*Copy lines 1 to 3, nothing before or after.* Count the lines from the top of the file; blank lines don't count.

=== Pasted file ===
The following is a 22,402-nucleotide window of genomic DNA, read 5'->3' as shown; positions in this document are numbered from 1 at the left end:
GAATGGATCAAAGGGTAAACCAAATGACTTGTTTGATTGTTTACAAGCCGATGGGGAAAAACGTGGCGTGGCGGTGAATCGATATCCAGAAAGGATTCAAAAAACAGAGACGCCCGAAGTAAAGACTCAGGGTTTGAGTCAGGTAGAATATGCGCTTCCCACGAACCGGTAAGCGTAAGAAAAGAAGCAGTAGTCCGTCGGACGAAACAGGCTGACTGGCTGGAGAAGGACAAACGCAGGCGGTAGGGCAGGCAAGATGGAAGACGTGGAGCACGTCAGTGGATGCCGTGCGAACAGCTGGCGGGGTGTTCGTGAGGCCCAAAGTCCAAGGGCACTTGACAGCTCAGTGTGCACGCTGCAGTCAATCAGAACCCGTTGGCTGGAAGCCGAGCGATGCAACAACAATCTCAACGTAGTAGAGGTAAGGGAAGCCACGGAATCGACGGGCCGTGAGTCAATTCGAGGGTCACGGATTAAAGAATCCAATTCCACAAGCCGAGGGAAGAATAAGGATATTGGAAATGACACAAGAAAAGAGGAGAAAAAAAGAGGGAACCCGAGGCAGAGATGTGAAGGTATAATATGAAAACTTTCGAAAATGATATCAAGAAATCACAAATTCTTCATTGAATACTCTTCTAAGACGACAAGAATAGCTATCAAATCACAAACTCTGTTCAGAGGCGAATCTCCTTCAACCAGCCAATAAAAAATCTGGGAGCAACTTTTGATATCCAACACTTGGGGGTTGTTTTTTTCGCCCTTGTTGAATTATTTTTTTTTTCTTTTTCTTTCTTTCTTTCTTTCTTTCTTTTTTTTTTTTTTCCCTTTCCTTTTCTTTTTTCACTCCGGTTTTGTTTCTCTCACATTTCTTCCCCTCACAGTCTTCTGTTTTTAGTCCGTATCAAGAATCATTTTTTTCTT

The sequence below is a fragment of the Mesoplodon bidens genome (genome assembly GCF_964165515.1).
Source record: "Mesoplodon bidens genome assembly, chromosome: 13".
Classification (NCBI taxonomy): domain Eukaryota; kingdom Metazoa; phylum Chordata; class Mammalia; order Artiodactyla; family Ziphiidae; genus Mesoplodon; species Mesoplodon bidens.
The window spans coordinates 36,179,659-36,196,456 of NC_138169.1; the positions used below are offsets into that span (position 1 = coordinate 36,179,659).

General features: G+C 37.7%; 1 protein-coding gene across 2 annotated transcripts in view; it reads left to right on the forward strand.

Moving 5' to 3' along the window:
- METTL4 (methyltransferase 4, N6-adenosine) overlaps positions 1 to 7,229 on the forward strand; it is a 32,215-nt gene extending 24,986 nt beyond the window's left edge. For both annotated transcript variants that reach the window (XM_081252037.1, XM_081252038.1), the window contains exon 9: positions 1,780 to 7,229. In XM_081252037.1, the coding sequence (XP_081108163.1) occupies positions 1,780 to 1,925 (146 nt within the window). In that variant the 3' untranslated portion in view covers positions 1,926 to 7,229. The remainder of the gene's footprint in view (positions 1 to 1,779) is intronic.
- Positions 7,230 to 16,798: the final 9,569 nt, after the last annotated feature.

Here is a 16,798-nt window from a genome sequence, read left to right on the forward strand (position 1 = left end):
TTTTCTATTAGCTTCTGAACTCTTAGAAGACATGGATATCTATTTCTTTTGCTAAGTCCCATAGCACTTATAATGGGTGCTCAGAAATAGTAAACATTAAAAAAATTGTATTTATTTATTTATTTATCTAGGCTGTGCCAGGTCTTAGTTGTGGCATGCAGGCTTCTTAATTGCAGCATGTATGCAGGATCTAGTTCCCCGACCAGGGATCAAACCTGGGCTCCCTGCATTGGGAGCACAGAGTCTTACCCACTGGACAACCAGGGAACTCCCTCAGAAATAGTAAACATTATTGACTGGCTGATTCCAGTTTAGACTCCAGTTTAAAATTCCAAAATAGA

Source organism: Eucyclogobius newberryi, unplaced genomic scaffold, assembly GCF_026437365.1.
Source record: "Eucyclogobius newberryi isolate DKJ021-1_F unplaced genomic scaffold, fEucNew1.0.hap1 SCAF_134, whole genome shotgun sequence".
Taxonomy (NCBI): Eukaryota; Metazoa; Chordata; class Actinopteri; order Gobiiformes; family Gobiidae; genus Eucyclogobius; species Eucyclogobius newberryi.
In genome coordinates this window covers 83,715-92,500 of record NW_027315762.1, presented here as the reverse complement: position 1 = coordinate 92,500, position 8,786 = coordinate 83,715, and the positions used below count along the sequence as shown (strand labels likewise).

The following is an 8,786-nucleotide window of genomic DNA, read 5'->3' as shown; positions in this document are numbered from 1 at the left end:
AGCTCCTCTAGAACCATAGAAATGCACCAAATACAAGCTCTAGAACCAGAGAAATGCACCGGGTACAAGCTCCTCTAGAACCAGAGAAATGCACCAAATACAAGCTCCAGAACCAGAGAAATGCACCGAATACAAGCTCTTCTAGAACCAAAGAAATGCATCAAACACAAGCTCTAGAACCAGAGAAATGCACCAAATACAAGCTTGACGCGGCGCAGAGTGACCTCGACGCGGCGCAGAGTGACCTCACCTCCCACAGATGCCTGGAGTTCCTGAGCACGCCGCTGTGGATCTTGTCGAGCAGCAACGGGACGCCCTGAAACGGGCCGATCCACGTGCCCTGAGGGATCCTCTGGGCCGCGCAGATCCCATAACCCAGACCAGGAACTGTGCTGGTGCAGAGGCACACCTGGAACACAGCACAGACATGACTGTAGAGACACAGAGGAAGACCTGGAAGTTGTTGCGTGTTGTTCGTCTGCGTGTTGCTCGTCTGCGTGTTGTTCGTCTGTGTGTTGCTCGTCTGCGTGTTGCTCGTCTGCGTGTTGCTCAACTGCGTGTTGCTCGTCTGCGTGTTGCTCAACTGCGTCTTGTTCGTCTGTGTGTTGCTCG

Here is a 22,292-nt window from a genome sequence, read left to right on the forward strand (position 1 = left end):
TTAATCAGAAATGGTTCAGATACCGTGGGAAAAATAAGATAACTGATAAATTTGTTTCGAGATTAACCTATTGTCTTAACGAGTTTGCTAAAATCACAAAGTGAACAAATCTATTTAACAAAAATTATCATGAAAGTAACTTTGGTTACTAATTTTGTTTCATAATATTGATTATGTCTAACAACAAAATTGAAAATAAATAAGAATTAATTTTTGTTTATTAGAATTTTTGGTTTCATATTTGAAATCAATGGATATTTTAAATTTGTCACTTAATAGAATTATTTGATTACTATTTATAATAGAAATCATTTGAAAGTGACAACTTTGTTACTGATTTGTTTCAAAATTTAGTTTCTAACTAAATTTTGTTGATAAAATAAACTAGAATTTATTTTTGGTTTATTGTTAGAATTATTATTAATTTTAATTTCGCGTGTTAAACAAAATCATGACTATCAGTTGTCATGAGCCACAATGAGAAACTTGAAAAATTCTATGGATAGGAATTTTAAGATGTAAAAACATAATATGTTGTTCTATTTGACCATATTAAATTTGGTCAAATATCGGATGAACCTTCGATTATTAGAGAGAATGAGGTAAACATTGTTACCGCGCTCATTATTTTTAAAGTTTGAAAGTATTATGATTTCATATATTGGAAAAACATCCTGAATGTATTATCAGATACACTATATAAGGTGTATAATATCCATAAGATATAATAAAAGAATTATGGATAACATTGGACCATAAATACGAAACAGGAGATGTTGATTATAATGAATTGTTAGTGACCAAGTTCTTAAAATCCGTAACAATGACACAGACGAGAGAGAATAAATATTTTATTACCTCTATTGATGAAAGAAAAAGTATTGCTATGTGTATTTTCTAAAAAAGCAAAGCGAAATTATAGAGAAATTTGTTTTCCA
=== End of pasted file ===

The following is a 22,402-nucleotide window of genomic DNA, read 5'->3' as shown; positions in this document are numbered from 1 at the left end:
GAATGGATCAAAGGGTAAACCAAATGACTTGTTTGATTGTTTACAAGCCGATGGGGAAAAACGTGGCGTGGCGGTGAATCGATATCCAGAAAGGATTCAAAAAACAGAGACGCCCGAAGTAAAGACTCAGGGTTTGAGTCAGGTAGAATATGCGCTTCCCACGAACCGGTAAGCGTAAGAAAAGAAGCAGTAGTCCGTCGGACGAAACAGGCTGACTGGCTGGAGAAGGACAAACGCAGGCGGTAGGGCAGGCAAGATGGAAGACGTGGAGCACGTCAGTGGATGCCGTGCGAACAGCTGGCGGGGTGTTCGTGAGGCCCAAAGTCCAAGGGCACTTGACAGCTCAGTGTGCACGCTGCAGTCAATCAGAACCCGTTGGCTGGAAGCCGAGCGATGCAACAACAATCTCAACGTAGTAGAGGTAAGGGAAGCCACGGAATCGACGGGCCGTGAGTCAATTCGAGGGTCACGGATTAAAGAATCCAATTCCACAAGCCGAGGGAAGAATAAGGATATTGGAAATGACACAAGAAAAGAGGAGAAAAAAAGAGGGAACCCGAGGCAGAGATGTGAAGGTATAATATGAAAACTTTCGAAAATGATATCAAGAAATCACAAATTCTTCATTGAATACTCTTCTAAGACGACAAGAATAGCTATCAAATCACAAACTCTGTTCAGAGGCGAATCTCCTTCAACCAGCCAATAAAAAATCTGGGAGCAACTTTTGATATCCAACACTTGGGGGTTGTTTTTTTCGCCCTTGTTGAATTATTTTTTTTTTCTTTTTCTTTCTTTCTTTCTTTCTTTCTTTTTTTTTTTTTTCCCTTTCCTTTTCTTTTTTCACTCCGGTTTTGTTTCTCTCACATTTCTTCCCCTCACAGTCTTCTGTTTTTAGTCCGTATCAAGAATCATTTTTTTCTT

The sequence below is a fragment of the Mesoplodon bidens genome (genome assembly GCF_964165515.1).